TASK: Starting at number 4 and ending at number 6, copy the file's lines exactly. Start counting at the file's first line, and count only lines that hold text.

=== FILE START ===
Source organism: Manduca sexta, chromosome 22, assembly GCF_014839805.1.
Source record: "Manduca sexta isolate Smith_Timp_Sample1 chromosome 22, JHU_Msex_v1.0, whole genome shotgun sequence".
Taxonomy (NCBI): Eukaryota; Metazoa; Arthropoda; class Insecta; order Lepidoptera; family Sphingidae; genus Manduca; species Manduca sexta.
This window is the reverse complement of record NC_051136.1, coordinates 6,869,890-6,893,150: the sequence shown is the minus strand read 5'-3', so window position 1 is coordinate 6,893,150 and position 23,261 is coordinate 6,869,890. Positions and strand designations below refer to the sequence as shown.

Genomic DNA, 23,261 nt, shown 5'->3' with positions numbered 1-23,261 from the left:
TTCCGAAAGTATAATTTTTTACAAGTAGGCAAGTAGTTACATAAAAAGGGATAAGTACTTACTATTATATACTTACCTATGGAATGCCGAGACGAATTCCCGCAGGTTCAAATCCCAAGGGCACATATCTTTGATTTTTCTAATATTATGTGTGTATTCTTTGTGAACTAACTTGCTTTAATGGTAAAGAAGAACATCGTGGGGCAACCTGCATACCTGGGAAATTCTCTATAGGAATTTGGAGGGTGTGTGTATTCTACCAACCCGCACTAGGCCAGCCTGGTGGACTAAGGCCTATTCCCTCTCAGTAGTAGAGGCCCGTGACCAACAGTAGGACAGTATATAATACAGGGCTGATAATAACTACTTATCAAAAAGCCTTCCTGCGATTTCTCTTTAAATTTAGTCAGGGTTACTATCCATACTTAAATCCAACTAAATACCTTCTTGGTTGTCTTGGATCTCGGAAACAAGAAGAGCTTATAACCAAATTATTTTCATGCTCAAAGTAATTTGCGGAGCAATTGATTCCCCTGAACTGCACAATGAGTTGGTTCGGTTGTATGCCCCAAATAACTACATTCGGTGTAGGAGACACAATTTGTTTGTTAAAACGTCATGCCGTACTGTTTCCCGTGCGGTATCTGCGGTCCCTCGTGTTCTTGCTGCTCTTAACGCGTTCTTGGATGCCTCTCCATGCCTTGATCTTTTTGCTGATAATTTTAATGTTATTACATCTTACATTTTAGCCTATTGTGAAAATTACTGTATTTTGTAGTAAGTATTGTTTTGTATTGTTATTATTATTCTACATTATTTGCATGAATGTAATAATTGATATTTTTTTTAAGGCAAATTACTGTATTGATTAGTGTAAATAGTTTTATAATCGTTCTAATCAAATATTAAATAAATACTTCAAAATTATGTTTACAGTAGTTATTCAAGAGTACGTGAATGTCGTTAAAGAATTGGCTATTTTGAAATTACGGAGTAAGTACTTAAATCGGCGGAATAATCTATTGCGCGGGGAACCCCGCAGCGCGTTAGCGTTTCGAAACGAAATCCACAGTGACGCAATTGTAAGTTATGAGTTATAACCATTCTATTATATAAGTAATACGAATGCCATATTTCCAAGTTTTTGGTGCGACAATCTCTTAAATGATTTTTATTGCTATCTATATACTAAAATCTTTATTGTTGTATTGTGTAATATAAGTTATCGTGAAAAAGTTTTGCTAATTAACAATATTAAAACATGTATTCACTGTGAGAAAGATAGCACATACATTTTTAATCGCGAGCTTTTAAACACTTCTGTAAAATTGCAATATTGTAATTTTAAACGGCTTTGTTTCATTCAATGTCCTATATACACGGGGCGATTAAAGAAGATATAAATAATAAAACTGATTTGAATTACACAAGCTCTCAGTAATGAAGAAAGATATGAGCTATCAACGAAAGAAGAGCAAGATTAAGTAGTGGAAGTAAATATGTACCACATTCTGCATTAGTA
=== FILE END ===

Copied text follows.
This window is the reverse complement of record NC_051136.1, coordinates 6,869,890-6,893,150: the sequence shown is the minus strand read 5'-3', so window position 1 is coordinate 6,893,150 and position 23,261 is coordinate 6,869,890. Positions and strand designations below refer to the sequence as shown.

Genomic DNA, 23,261 nt, shown 5'->3' with positions numbered 1-23,261 from the left:
TTCCGAAAGTATAATTTTTTACAAGTAGGCAAGTAGTTACATAAAAAGGGATAAGTACTTACTATTATATACTTACCTATGGAATGCCGAGACGAATTCCCGCAGGTTCAAATCCCAAGGGCACATATCTTTGATTTTTCTAATATTATGTGTGTATTCTTTGTGAACTAACTTGCTTTAATGGTAAAGAAGAACATCGTGGGGCAACCTGCATACCTGGGAAATTCTCTATAGGAATTTGGAGGGTGTGTGTATTCTACCAACCCGCACTAGGCCAGCCTGGTGGACTAAGGCCTATTCCCTCTCAGTAGTAGAGGCCCGTGACCAACAGTAGGACAGTATATAATACAGGGCTGATAATAACTACTTATCAAAAAGCCTTCCTGCGATTTCTCTTTAAATTTAGTCAGGGTTACTATCCATACTTAAATCCAACTAAATACCTTCTTGGTTGTCTTGGATCTCGGAAACAAGAAGAGCTTATAACCAAATTATTTTCATGCTCAAAGTAATTTGCGGAGCAATTGATTCCCCTGAACTGCACAATGAGTTGGTTCGGTTGTATGCCCCAAATAACTACATTCGGTGTAGGAGACACAATTTGTTTGTTAAAACGTCATGCCGTACTGTTTCCCGTGCGGTATCTGCGGTCCCTCGTGTTCTTGCTGCTCTTAACGCGTTCTTGGATGCCTCTCCATGCCTTGATCTTTTTGCTGATAATTTTAATGTTATTACATCTTACATTTTAGCCTATTGTGAAAATTACTGTATTTTGTAGTAAGTATTGTTTTGTATTGTTATTATTATTCTACATTATTTGCATGAATGTAATAATTGATATTTTTTTTAAGGCAAATTACTGTATTGATTAGTGTAAATAGTTTTATAATCGTTCTAATCAAATATTAAATAAATACTTCAAAATTATGTTTACAGTAGTTATTCAAGAGTACGTGAATGTCGTTAAAGAATTGGCTATTTTGAAATTACGGAGTAAGTACTTAAATCGGCGGAATAATCTATTGCGCGGGGAACCCCGCAGCGCGTTAGCGTTTCGAAACGAAATCCACAGTGACGCAATTGTAAGTTATGAGTTATAACCATTCTATTATATAAGTAATACGAATGCCATATTTCCAAGTTTTTGGTGCGACAATCTCTTAAATGATTTTTATTGCTATCTATATACTAAAATCTTTATTGTTGTATTGTGTAATATAAGTTATCGTGAAAAAGTTTTGCTAATTAACAATATTAAAACATGTATTCACTGTGAGAAAGATAGCACATACATTTTTAATCGCGAGCTTTTAAACACTTCTGTAAAATTGCAATATTGTAATTTTAAACGGCTTTGTTTCATTCAATGTCCTATATACACGGGGCGATTAAAGAAGATATAAATAATAAAACTGATTTGAATTACACAAGCTCTCAGTAATGAAGAAAGATATGAGCTATCAACGAAAGAAGAGCAAGATTAAGTAGTGGAAGTAAATATGTACCACATTCTGCATTAGTA